They identified the need to work with consultants that could understand their business, products, sectors and the territories they worked with, so they spoke to Pricefx, who advised them to go with boutique consulting firm Roll & Pastuch. They came up with designs based on their inputs and handed them over to Pricefx to implement them.
Four Steps to Pricing Heaven
With the consultant, they performed a huge data analysis across over 30 ERP systems. Looking at sales transactional data from 2014, ’15, ’16 and ’17, they tried to find certain trends in that data and relationships to discover what those numbers were telling them across all the pricing variability.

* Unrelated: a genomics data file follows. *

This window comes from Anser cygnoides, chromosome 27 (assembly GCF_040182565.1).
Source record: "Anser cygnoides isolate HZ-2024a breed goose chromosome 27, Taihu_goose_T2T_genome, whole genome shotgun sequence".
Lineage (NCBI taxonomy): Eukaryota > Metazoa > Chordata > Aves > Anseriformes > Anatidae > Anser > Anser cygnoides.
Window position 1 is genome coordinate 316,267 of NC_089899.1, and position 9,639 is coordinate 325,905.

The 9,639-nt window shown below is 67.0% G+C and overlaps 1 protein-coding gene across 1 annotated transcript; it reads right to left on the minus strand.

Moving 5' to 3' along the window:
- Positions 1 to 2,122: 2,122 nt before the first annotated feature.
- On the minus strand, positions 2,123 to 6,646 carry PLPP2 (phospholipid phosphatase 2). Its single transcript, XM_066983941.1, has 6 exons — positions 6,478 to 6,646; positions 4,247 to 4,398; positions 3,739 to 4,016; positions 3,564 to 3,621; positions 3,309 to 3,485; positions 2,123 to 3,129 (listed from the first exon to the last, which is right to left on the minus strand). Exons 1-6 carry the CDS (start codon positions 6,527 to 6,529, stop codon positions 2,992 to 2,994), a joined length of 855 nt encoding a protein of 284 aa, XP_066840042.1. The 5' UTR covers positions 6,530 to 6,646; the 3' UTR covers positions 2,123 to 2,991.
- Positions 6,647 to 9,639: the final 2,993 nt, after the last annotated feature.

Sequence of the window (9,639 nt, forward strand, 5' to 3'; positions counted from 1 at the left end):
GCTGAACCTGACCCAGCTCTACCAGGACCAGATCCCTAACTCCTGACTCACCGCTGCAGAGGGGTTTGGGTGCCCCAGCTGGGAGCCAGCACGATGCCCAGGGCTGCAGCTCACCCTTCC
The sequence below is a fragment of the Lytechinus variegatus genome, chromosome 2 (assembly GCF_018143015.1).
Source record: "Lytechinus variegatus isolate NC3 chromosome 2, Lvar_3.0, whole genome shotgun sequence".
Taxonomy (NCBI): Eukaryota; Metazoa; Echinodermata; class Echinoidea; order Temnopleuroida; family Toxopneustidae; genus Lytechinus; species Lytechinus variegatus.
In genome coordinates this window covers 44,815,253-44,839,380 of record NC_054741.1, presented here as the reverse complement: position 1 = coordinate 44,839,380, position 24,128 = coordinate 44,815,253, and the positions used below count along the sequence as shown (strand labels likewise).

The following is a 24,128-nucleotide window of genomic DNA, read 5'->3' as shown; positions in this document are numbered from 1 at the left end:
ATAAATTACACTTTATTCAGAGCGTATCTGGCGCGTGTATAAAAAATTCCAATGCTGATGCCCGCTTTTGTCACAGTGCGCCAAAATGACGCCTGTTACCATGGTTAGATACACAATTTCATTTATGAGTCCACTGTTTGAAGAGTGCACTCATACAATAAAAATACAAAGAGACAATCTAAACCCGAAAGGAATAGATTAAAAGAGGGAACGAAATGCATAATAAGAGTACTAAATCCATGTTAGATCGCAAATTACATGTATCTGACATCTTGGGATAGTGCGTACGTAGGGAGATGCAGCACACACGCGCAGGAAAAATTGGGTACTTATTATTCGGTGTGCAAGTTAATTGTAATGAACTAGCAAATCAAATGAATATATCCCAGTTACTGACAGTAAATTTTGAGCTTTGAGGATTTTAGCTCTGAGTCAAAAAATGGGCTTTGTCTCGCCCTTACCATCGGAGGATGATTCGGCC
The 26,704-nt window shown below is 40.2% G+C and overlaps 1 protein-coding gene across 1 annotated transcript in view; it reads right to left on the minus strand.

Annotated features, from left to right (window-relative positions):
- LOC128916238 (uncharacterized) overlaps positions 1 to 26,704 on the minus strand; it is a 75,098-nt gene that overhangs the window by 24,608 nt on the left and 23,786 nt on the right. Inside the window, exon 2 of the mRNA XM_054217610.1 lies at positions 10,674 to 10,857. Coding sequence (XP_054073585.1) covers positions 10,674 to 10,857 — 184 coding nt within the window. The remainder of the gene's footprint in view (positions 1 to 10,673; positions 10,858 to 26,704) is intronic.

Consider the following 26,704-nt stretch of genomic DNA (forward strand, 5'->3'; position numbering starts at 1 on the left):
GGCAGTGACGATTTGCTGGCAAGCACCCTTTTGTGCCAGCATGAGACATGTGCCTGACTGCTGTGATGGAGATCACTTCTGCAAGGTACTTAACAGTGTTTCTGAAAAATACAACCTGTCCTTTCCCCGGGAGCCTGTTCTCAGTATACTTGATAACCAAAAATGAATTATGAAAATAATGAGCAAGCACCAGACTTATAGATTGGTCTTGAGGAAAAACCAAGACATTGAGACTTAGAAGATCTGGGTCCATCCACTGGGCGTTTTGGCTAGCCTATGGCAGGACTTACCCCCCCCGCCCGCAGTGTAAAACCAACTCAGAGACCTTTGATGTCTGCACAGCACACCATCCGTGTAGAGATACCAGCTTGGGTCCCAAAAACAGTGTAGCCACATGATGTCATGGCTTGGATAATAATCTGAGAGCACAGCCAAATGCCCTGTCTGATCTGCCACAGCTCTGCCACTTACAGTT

Then they looked at other influences such as product, customer and exchange rate data. When they imported that data into a BI tool, they discovered they were missing loads of data, which needed to be pulled in from their subsidiaries. And as data only tells you so much, they went through a round of 25 plus expert interviews with people in the organization with the most knowledge about the product, customer and their markets. They wanted to know what drives the price of the product today in terms of like attribute, pricing, and other parameters. Was it the customer, product, reputation? Or was it something else?
When they had a set of 12 drivers that were driving the price of their products to date, it was at this point they realized they were still missing a lot of master data–so the board agreed to extend the project.
Narrowing Things Down